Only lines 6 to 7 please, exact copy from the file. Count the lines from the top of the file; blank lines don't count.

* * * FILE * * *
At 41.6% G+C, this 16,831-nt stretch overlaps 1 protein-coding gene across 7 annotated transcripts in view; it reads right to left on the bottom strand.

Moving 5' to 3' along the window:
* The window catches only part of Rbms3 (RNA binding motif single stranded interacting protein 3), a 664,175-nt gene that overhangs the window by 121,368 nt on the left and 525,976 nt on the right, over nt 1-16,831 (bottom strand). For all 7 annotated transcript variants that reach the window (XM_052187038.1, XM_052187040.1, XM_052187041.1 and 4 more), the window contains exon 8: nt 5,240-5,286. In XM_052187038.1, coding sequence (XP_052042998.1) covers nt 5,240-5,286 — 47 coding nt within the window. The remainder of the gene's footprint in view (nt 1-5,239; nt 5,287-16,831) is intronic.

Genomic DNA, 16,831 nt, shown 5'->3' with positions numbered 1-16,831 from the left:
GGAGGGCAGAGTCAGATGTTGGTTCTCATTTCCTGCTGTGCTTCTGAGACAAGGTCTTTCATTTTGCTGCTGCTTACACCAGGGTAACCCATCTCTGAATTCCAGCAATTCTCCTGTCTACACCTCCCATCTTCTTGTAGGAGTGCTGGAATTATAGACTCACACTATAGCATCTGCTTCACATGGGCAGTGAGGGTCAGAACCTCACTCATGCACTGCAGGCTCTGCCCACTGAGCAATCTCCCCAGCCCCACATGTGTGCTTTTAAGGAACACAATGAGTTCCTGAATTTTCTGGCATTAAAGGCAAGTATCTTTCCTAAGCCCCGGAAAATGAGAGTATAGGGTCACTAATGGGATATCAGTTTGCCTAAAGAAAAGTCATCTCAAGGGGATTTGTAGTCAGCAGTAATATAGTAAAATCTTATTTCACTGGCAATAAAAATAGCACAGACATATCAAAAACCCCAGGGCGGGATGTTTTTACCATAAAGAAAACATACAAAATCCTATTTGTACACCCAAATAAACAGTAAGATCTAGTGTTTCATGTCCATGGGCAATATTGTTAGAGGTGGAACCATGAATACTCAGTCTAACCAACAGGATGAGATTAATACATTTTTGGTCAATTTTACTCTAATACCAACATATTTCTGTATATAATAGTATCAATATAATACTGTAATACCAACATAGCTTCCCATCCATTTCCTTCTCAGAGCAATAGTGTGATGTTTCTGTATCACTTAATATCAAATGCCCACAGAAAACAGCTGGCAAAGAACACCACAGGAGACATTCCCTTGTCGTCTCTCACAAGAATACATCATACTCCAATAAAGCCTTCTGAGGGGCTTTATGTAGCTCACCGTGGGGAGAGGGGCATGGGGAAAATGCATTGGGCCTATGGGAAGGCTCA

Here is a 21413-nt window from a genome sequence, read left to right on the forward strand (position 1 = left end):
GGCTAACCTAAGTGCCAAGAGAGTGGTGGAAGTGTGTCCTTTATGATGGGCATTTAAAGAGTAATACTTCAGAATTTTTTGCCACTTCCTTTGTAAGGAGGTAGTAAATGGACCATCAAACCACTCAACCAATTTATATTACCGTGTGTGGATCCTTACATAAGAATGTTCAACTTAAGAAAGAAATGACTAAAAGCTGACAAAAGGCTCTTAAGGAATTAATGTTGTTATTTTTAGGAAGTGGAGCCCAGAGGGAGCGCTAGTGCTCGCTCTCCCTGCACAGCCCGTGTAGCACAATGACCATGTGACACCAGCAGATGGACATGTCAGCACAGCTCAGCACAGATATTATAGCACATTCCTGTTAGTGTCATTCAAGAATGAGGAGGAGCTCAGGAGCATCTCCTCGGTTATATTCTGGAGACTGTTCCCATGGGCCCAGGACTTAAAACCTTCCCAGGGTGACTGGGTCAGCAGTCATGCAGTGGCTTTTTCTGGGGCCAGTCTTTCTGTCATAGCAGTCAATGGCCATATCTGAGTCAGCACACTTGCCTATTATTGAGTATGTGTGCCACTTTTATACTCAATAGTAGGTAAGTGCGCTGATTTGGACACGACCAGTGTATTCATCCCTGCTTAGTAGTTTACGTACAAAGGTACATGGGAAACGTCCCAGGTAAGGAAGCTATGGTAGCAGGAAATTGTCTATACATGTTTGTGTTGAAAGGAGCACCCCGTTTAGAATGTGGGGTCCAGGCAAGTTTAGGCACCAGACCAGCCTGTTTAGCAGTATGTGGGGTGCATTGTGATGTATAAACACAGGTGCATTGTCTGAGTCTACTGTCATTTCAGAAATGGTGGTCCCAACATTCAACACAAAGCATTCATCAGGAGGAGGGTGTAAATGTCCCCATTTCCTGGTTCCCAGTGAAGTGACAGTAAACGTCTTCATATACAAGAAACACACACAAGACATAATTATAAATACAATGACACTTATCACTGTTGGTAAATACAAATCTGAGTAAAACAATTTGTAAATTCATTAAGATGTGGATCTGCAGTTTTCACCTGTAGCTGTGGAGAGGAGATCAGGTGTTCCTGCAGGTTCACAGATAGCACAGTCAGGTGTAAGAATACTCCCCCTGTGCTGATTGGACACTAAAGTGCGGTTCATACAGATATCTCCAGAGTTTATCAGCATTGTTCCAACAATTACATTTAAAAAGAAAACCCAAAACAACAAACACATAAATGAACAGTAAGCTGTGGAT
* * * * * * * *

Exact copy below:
Here is a 21413-nt window from a genome sequence, read left to right on the forward strand (position 1 = left end):
GGCTAACCTAAGTGCCAAGAGAGTGGTGGAAGTGTGTCCTTTATGATGGGCATTTAAAGAGTAATACTTCAGAATTTTTTGCCACTTCCTTTGTAAGGAGGTAGTAAATGGACCATCAAACCACTCAACCAATTTATATTACCGTGTGTGGATCCTTACATAAGAATGTTCAACTTAAGAAAGAAATGACTAAAAGCTGACAAAAGGCTCTTAAGGAATTAATGTTGTTATTTTTAGGAAGTGGAGCCCAGAGGGAGCGCTAGTGCTCGCTCTCCCTGCACAGCCCGTGTAGCACAATGACCATGTGACACCAGCAGATGGACATGTCAGCACAGCTCAGCACAGATATTATAGCACATTCCTGTTAGTGTCATTCAAGAATGAGGAGGAGCTCAGGAGCATCTCCTCGGTTATATTCTGGAGACTGTTCCCATGGGCCCAGGACTTAAAACCTTCCCAGGGTGACTGGGTCAGCAGTCATGCAGTGGCTTTTTCTGGGGCCAGTCTTTCTGTCATAGCAGTCAATGGCCATATCTGAGTCAGCACACTTGCCTATTATTGAGTATGTGTGCCACTTTTATACTCAATAGTAGGTAAGTGCGCTGATTTGGACACGACCAGTGTATTCATCCCTGCTTAGTAGTTTACGTACAAAGGTACATGGGAAACGTCCCAGGTAAGGAAGCTATGGTAGCAGGAAATTGTCTATACATGTTTGTGTTGAAAGGAGCACCCCGTTTAGAATGTGGGGTCCAGGCAAGTTTAGGCACCAGACCAGCCTGTTTAGCAGTATGTGGGGTGCATTGTGATGTATAAACACAGGTGCATTGTCTGAGTCTACTGTCATTTCAGAAATGGTGGTCCCAACATTCAACACAAAGCATTCATCAGGAGGAGGGTGTAAATGTCCCCATTTCCTGGTTCCCAGTGAAGTGACAGTAAACGTCTTCATATACAAGAAACACACACAAGACATAATTATAAATACAATGACACTTATCACTGTTGGTAAATACAAATCTGAGTAAAACAATTTGTAAATTCATTAAGATGTGGATCTGCAGTTTTCACCTGTAGCTGTGGAGAGGAGATCAGGTGTTCCTGCAGGTTCACAGATAGCACAGTCAGGTGTAAGAATACTCCCCCTGTGCTGATTGGACACTAAAGTGCGGTTCATACAGATATCTCCAGAGTTTATCAGCATTGTTCCAACAATTACATTTAAAAAGAAAACCCAAAACAACAAACACATAAATGAACAGTAAGCTGTGGAT